Sunday, January 10, 2010

criminal justice and other mad ramblings

Speaking of the 'Upsala Hydrant,' I didn't tell you where it originated . . . because I can't remember where it originated. I think it might have been Lorne Ulley's Innovations column that he used to write for Firefighting in Canada, but I'm not totally sure. It would have been a lot of years ago, because I've been using the idea for a lot of years. I will gladly give credit where credit is due, as soon as I find out to whom it is due.

Excuse me while I make a totally uneducated ramble on criminal justice. I know that in free counties, people are innocent until proven guilty. I know that having a bomb in your underwear doesn't prove that you wanted to blow up a plane on Christmas Day. And I know that things aren't always what they seem . . . but . . . it still seems a little odd that this dude pleaded not guilty. I'm talking about the guy who was in court Friday for trying to blow up a Northwest Airlines plane and murder at least 289 people in the process. You can read the article

There could be a perfectly sane and logical explanation why he has to drag this through the US court system (aside from wanting to have a global platform to spew his extremist views). I always like to see things from the other guy's perspective, so let me give this one a try:

Bloomer Bomber is not guilty because:
  1. He didn't know he had a bomb in his underwear. (Perhaps Osama bin Laden did his laundry that day.)

  2. He knew he had a bomb in his underwear, but it was his mom's fault. She didn't teach him not to play with fireworks.

  3. He wasn't playing with fireworks . . . he was transporting them for an Al Qaeda New Year's party, and got the dates mixed up.

  4. He needed extra cushioning on his tush for the long Atlantic flight, and his extremist buddies convinced him that Pentaerythritol was perfect padding. The spontaneously combustible chemicals were just a heart warming added touch.

  5. He honestly believed all of the above to be true, which would make him stark raving mad, therefore not criminally responsible.

I should be this guy's lawyer.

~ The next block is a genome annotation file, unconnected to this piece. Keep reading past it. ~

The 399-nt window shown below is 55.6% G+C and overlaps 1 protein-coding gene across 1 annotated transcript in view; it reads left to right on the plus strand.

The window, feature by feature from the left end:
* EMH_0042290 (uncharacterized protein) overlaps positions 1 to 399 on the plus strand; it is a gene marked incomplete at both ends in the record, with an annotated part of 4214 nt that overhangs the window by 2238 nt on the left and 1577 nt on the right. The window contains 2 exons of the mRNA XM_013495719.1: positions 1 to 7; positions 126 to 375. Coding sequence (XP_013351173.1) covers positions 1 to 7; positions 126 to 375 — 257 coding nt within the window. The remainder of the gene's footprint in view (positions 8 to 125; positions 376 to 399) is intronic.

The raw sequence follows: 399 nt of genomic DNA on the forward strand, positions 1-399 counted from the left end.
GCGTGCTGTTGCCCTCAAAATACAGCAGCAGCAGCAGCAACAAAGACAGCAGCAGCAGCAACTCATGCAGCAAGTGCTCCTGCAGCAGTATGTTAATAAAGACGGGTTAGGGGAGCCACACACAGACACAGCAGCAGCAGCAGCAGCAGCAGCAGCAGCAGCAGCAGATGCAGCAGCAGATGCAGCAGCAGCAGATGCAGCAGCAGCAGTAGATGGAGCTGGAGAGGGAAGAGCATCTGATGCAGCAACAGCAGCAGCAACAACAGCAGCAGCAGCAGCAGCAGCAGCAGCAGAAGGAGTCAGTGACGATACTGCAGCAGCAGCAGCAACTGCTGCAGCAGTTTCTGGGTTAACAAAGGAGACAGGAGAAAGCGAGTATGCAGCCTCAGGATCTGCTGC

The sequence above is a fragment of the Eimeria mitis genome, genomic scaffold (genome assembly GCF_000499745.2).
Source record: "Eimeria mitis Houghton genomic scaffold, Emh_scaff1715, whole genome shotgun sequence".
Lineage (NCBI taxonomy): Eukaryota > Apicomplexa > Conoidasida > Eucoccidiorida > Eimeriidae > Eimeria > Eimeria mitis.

Back to a more comfortable and boring topic. The weather has gotten milder and is supposed to stay that way for a week or so, with highs between -6 and 0 (21 and 32 for the Fahrenheit-minded). If anyone was thinking they really must have a fire this winter, now would be a good time.

I'm going to impose another 'recipe' on you (Note: I use the word 'recipe' loosely, much like I use the word 'hydrant.' I don't know much about either). (Second note: if you really dislike my intrusions into the culinary world, I won't mind if you skip to the last paragraph).

Unconventional Shepherd's Pie

  1. Dig out the leftover prime rib from last night's supper and decide that it would be a shame to serve it as "boring old leftovers." (Note: this step is essential. Otherwise you'll just heat up the leftover meat and potatoes and a new 'recipe' will never be born).

  2. Put the leftover gravy in a pot and add water. Turn on medium heat and stir for a bit.

  3. Taste the gravy and frown because you watered it down too much.

  4. Add some soy sauce (I prefer Kikkoman), garlic, salt, and pepper.

  5. Taste the gravy and frown again. Add some Chinese noodle seasoning (leftover from lunch . . . chicken flavour was what I had, but any would work . . . msg is a pretty universal flavour fixer). Beef base would work as well. Taste the gravy and allow yourself a very small smile.

  6. Boil some potatoes (this step is not required if you had enough leftover from last night. For that matter, if you had enough gravy leftover, you could omit the last several steps).

  7. Combine the boiled potatoes with last night’s leftover mashed potatoes. Add garlic, grated cheese, Parmesan cheese, milk . . . and salt and pepper. You can put some butter in as well. Never mind measuring, just add everything to taste (hey, I warned you this wasn’t a real recipe).

  8. Mash the potatoes. If they are too stiff to spread easily, add a little more milk.

  9. Chop up the prime rib.

  10. By this time the gravy should be done (if you didn’t burn it). Taste it one more time to make sure it has enough flavour (a little Worcestershire Sauce might help), and thicken if necessary with a mixture of cornstarch and water.

  11. Mix the gravy and meat, and put it in a casserole dish. If you can’t see the meat, you’ve probably drowned it in gravy and should take some out.

  12. Spread some frozen corn on top of the meat.

  13. Spread the mashed potatoes on top of the corn.

  14. Sprinkle some paprika on top, just because.

  15. Bake at 350 until it bubbles. Cover if necessary to keep the top from burning.

The kids said this was my best Shepherd's Pie ever . . . which means it was awesome, OR it was mediocre and my other Shepherd's Pies were lousy, OR they just wanted to make me feel good. Erinn is the Shepherd's Pie Queen, by the way.

I should really leave this cooking tom-foolery and write about some earth-shaking event that is rocking our hamlet. Let’s see . . . perhaps the Mayor is involved in a scandal . . . nope, we haven’t got a mayor. Perhaps the OPP uncovered a terrorist cell in downtown Upsala . . . except we don’t have a downtown, and the terrorists can’t even find Upsala. I’ve got it. A local bush pilot tried to blow up his ice fishing customers by planting a bomb in his underwear. He wanted to make a statement to the world about . . . about . . . I’m not sure why he would want to do something so ridiculous. Oh well. That story idea is taken already anyway.

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